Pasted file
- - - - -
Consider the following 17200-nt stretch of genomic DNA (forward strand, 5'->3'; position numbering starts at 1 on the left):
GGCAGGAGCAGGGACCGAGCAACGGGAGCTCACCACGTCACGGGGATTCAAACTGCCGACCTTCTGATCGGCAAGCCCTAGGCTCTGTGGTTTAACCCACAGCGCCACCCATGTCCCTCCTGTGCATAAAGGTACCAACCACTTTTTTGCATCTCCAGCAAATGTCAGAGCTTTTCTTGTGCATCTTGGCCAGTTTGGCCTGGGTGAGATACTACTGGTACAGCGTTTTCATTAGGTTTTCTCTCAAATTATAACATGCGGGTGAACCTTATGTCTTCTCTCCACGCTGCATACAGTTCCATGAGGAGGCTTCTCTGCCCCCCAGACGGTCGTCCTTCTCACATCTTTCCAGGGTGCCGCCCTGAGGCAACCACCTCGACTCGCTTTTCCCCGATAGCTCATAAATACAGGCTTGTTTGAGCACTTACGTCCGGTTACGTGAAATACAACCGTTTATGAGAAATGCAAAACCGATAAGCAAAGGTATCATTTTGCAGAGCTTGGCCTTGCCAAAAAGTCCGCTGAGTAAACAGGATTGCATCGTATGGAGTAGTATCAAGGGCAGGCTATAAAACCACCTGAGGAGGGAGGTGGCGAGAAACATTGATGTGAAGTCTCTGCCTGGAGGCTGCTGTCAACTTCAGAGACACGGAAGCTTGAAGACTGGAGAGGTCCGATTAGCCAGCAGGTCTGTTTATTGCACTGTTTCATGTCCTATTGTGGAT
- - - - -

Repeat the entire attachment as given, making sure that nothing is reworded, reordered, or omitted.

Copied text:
Consider the following 17200-nt stretch of genomic DNA (forward strand, 5'->3'; position numbering starts at 1 on the left):
GGCAGGAGCAGGGACCGAGCAACGGGAGCTCACCACGTCACGGGGATTCAAACTGCCGACCTTCTGATCGGCAAGCCCTAGGCTCTGTGGTTTAACCCACAGCGCCACCCATGTCCCTCCTGTGCATAAAGGTACCAACCACTTTTTTGCATCTCCAGCAAATGTCAGAGCTTTTCTTGTGCATCTTGGCCAGTTTGGCCTGGGTGAGATACTACTGGTACAGCGTTTTCATTAGGTTTTCTCTCAAATTATAACATGCGGGTGAACCTTATGTCTTCTCTCCACGCTGCATACAGTTCCATGAGGAGGCTTCTCTGCCCCCCAGACGGTCGTCCTTCTCACATCTTTCCAGGGTGCCGCCCTGAGGCAACCACCTCGACTCGCTTTTCCCCGATAGCTCATAAATACAGGCTTGTTTGAGCACTTACGTCCGGTTACGTGAAATACAACCGTTTATGAGAAATGCAAAACCGATAAGCAAAGGTATCATTTTGCAGAGCTTGGCCTTGCCAAAAAGTCCGCTGAGTAAACAGGATTGCATCGTATGGAGTAGTATCAAGGGCAGGCTATAAAACCACCTGAGGAGGGAGGTGGCGAGAAACATTGATGTGAAGTCTCTGCCTGGAGGCTGCTGTCAACTTCAGAGACACGGAAGCTTGAAGACTGGAGAGGTCCGATTAGCCAGCAGGTCTGTTTATTGCACTGTTTCATGTCCTATTGTGGAT